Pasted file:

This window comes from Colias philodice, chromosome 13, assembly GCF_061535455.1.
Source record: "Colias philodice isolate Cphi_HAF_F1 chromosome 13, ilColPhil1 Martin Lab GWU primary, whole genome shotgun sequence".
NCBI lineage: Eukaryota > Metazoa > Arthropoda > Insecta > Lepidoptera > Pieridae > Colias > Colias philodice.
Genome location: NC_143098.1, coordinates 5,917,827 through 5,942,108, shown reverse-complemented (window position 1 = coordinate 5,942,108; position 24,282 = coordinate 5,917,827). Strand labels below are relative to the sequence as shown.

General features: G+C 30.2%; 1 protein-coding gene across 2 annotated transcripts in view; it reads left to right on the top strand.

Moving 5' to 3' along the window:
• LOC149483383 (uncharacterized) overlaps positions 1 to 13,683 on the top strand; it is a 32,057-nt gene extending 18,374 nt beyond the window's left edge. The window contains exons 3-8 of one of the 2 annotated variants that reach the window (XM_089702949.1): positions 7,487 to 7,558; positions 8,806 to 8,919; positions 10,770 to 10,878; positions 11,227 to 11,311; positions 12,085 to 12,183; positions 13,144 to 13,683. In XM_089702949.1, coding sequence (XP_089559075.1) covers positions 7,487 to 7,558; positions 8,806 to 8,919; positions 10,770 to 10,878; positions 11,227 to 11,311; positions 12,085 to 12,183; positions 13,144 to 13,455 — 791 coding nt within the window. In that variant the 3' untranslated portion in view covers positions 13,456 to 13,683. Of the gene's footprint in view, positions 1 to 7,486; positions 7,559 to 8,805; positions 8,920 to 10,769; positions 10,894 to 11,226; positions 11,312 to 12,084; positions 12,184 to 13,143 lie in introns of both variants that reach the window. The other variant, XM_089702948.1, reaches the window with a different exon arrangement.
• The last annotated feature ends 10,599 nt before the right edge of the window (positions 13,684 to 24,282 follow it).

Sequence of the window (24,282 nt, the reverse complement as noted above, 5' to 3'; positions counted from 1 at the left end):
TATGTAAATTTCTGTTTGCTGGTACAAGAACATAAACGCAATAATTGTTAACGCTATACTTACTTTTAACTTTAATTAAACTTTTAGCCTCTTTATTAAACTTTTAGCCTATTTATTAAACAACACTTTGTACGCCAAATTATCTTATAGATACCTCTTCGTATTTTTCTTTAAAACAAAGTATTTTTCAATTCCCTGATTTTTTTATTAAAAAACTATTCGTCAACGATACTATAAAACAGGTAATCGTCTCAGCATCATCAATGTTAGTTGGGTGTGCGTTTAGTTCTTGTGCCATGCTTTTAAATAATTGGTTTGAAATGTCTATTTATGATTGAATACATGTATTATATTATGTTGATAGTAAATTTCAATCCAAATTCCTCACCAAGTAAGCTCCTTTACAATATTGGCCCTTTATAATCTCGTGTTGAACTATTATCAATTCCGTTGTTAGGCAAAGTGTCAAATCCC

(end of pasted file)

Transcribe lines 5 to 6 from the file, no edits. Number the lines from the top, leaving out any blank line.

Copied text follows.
General features: G+C 30.2%; 1 protein-coding gene across 2 annotated transcripts in view; it reads left to right on the top strand.

Moving 5' to 3' along the window: